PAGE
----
E-cadherin plays an essential role in the structural and functional organisation of cells in tissues and organs of multicellular organisms. Sections from all non-human species showed uniform membranous E-cadherin staining patterns, similar to that seen in the normal human larynx. However we found differences in the total protein concentrations of E-cadherin, which was present in very low amounts in mouse and rat tissue. E-cadherin is able to bind the cytoskeleton through catenins. The presence of these catenins is therefore necessary for the full adhesive function of the cell. In the specimens examined, β catenin was localised uniformly at the intercellular junctions of the epithelial cells at the apical–lateral cell membrane compartment. Similar to E-cadherin, we found reduced protein expression of β catenin in rat and mouse tissue, as demonstrated by western blotting. It is possible that our findings may relate to specific antibody specificity to the different species investigated.

“Our findings indicate that from an ultrastructural, anatomical, and morphological perspective, the porcine larynx is a superior model for research into epithelial damage occurring during laryngopharyngeal reflux”

To our knowledge, there are no published data regarding the expression of tight junction molecules in the larynx. Occludin and ZO-1 are two integral membrane components that form tight junctions, especially in monolayers of epithelium derived tissues. In our study, we showed that in all species considered, ZO-1 and occludin were normally expressed and localised at the cell–cell contacts in the apical compartment. We confirmed the presence of these molecules by electron microscopy.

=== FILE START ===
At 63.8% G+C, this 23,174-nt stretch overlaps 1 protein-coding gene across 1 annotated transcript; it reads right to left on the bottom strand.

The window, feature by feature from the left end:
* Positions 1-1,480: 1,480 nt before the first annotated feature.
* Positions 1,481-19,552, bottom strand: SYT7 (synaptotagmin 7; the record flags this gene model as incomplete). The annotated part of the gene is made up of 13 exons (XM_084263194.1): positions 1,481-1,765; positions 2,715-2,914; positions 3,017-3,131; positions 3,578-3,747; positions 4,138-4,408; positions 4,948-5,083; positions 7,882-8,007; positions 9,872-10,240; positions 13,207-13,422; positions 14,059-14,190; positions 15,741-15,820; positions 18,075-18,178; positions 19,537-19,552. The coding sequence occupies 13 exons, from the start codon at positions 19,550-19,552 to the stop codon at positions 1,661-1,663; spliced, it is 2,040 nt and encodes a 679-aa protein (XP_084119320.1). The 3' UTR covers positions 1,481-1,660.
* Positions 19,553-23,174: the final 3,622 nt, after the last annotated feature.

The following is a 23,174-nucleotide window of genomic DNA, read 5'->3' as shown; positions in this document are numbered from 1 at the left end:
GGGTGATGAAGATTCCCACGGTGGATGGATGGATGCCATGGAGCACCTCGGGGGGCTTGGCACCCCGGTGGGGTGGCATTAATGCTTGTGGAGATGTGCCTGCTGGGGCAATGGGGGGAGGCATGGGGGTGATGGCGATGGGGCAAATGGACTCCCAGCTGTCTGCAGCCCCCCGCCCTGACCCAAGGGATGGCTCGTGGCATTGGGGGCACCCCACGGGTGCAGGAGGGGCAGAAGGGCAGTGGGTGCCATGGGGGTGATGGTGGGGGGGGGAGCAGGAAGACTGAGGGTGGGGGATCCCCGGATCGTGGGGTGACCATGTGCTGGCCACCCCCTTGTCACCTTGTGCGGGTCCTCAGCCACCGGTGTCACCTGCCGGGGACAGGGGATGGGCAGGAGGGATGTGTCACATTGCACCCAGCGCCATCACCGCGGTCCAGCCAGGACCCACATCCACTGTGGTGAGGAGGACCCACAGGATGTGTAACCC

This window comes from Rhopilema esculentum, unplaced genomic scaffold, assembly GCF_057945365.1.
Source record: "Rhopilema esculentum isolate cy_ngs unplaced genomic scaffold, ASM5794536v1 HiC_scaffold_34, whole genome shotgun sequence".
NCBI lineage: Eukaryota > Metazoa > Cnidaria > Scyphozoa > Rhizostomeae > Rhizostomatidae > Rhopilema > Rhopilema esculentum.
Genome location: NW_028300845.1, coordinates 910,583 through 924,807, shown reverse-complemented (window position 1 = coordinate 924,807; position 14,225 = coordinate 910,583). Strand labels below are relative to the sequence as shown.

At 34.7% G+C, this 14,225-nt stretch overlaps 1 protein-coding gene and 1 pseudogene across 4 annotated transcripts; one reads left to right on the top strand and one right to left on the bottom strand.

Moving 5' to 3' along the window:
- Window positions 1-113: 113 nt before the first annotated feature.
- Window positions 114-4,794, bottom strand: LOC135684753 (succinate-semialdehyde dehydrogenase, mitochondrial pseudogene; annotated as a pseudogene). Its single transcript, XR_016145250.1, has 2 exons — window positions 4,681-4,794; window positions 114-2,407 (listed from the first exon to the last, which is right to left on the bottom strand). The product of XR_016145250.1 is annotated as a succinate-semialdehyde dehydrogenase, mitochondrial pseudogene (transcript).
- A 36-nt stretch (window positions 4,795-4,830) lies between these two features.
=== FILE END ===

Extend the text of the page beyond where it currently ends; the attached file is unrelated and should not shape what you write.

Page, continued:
Our findings indicate that from an ultrastructural, anatomical, and morphological perspective, the porcine larynx is a superior model for research into epithelial damage occurring during LPR. We found that porcine tissue was the most comparable to human tissue because of the pattern of E-cadherin/catenin expression and the subcellular localisation. The porcine larynx appears to be the most suitable to use in the development of an experimental model, in terms of practical use and similarity in tissue composition. The large size of the porcine larynx also offers a unique advantage over other models. Consequently, this animal model allows for the study of the common sites of reflux action seen in patients with LPR (supraglottic region and subglottic regions) within the same tissue sample.

Take home messages

  • The expression of intercellular junctional complexes in porcine laryngeal epithelium is similar to that seen in humans

  • The large size of the porcine larynx also offers a unique advantage over other models

  • Thus, the porcine larynx is a suitable model for research into epithelial damage occurring during laryngopharyngeal reflux

Many different factors must be considered before selecting a suitable experimental model, in which the results can be translated to the clinical setting. Studying the pathological changes in the intercellular adhesion complexes after acid pepsin exposure could better characterise the molecular mechanisms involved in LPR. This aspect is currently under investigation in our laboratories, but additional studies are needed to determine the specific role of these ubiquitous molecules as clinical markers in the diagnosis of laryngeal reflux.


This study was supported by grants from BBSRC and Reckitt Benckiser Healthcare Ltd. The author gratefully acknowledges the assistance provided by Professor M Birchall and Dr P Brown, and G Tilly for her expertise with electron microscopy.